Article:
The Angels appear set for a major shake-up, as owner Arte Moreno announced Tuesday he’d retained financial advisors to explore a potential sale of the franchise. The news came as a surprise publicly, but Ken Rosenthal of the Athletic reports that Moreno had planned to look into selling the team for a while before making the announcement. One source tells Rosenthal a sale has been under consideration for upwards of two months.
Precisely when Moreno settled upon this course of action isn’t clear, but it appears to have been at some point in June at the latest. As Rosenthal points out, that provides some interesting context for the Halos’ approach to the trade deadline — specifically with the organization’s handling of reigning AL MVP Shohei Ohtani. Reports emerged in late July the Angels were listening to trade offers on Ohtani, but any speculation was quickly dashed when the Halos took the two-way star off the market by August 1.
Jon Heyman of the New York Post reported shortly after the deadline that Moreno forbade the front office from exploring Ohtani trades at a time when fellow superstar Mike Trout was on the injured list. Buster Olney of ESPN relayed a similar sentiment this week, writing that the club’s baseball operations department viewed this summer as the ideal time to extract a maximum return for Ohtani, who is arbitration-eligible for a final time before reaching free agency after 2023. Moreno, however, stepped in and indicated he wouldn’t approve a trade.
In the aftermath of the announcement that Moreno was exploring a sale, there was plenty of speculation among rival fanbases that an Ohtani trade next offseason could be more viable than it was this summer. Yet Rosenthal feels that’s unlikely, reasoning that Moreno’s refusal to deal Ohtani at the deadline while already planning to explore a sale of the franchise seems unlikely to change over the winter.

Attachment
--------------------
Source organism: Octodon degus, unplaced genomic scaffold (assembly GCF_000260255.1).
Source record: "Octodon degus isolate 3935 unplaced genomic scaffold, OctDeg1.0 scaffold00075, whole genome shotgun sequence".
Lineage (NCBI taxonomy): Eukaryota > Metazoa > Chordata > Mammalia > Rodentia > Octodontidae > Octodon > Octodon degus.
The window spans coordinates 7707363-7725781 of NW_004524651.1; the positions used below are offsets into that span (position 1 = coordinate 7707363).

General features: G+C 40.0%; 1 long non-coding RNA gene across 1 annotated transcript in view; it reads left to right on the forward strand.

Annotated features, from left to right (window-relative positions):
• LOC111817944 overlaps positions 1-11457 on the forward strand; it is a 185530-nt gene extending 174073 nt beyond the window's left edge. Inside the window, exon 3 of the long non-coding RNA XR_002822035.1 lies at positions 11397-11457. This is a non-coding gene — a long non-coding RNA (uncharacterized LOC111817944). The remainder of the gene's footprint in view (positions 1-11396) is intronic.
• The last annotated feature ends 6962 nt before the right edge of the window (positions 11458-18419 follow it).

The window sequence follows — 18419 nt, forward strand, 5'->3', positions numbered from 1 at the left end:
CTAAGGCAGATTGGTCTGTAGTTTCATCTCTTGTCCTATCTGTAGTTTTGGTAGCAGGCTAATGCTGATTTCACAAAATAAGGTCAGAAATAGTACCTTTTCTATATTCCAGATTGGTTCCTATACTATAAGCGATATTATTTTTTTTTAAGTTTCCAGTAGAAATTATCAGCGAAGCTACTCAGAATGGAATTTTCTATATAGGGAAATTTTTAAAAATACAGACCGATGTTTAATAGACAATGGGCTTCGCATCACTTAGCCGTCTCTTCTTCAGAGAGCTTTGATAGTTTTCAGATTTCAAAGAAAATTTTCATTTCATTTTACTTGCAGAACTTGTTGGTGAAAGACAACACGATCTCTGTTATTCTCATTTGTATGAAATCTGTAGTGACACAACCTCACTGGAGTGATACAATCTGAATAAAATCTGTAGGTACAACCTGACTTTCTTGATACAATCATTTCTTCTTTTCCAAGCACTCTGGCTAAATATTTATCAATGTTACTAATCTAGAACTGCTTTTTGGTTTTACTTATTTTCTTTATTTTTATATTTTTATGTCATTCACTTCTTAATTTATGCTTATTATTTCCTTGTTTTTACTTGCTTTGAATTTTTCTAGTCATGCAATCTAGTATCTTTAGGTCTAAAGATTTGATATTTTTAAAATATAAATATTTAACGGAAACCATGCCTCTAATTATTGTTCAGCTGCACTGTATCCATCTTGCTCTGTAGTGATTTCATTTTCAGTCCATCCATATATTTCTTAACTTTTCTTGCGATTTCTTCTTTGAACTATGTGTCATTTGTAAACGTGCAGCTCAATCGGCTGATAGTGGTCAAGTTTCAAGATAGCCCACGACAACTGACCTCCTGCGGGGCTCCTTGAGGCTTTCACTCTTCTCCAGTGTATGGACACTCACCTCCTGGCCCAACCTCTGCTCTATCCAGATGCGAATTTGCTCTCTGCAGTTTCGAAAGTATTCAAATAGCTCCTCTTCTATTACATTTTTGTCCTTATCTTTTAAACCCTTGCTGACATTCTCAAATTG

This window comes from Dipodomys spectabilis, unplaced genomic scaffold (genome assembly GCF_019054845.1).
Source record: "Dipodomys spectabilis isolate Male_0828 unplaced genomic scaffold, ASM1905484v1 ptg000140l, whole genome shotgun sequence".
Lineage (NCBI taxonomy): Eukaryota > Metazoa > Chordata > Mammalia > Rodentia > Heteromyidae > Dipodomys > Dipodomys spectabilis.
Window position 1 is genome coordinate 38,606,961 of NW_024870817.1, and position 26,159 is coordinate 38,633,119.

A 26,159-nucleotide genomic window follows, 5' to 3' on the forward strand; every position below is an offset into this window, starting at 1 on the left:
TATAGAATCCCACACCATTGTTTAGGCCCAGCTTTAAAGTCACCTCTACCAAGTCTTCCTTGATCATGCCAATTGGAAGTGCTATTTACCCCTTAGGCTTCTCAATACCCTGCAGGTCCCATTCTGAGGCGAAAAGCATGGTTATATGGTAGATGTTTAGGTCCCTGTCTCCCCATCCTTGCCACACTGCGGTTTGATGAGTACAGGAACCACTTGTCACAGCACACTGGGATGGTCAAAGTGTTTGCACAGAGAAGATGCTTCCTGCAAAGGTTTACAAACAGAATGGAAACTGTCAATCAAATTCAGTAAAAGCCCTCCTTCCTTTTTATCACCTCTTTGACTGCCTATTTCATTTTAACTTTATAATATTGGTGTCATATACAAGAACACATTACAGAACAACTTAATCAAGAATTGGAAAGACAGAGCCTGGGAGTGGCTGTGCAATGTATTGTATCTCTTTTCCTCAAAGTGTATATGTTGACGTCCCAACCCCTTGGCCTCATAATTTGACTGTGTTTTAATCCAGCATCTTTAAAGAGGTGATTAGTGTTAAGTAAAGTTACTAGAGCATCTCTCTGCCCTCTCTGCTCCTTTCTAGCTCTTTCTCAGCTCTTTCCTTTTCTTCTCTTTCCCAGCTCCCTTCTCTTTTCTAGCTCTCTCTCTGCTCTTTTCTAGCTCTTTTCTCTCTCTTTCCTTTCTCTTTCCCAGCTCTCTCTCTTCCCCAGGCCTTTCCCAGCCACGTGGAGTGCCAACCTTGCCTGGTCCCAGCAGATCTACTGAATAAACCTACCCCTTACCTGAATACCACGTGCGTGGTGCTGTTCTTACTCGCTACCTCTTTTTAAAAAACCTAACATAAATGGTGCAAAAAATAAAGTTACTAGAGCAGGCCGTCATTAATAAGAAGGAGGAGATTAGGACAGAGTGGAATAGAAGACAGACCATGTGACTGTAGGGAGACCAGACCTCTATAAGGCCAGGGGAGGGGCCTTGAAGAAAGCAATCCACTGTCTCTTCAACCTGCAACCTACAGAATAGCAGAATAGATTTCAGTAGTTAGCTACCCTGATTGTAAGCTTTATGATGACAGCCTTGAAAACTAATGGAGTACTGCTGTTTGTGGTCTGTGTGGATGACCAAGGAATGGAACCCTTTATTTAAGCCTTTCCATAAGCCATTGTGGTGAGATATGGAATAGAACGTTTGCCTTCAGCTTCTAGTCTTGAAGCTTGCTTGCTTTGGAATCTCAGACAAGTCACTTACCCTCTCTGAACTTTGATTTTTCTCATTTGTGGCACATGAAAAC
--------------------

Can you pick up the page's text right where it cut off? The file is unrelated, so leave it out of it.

It isn’t known how long the sales process will take, but it could extend well into the offseason. For reference, the Lerner family announced shortly after Opening Day they were exploring a sale of the Nationals. Earlier this week, Barry Svrulga, Ben Strauss and Chelsea Janes of the Washington Post suggested that process could be wrapped up by November, around seven months after the team’s announcement a sale was under consideration. If the Angels’ process follows a similar timetable, it’d push near Opening Day 2023. Each situation is individual, of course, and one can’t know precisely at this stage how long the possible sale of the Anaheim franchise might take. Yet the Nationals situation serves as an example of the complexity of a deal of this magnitude, and it seems likely Moreno will retain ownership at least for the early stages of the offseason.
Ohtani’s future is just one of many key decisions the Angels face as the franchise prepares for a possible monumental change. The club will have to settle upon a manager, with Phil Nevin currently holding the role on an interim basis after the team dismissed Joe Maddon in early June. General manager Perry Minasian and his staff will also be tasked with trying to overcome what’s set to be a seventh straight losing season and presumably make another push for contention in 2023. How much financial flexibility will be at the front office’s disposal remains to be seen.
The Halos entered this season with a franchise-record payroll north of $188MM, according to Cot’s Baseball Contracts. Jason Martinez of Roster Recourse estimates the club has a bit above $103MM in guaranteed money on the books for next season. That doesn’t include what’ll surely be a massive raise for Ohtani over this season’s $5.5MM salary, and the team will also see first baseman Jared Walsh reach arbitration for the first time. The Halos aren’t facing many significant free agent departures, but they could arguably stand to use external help at shortstop, left field, catcher and in both the rotation and the bullpen.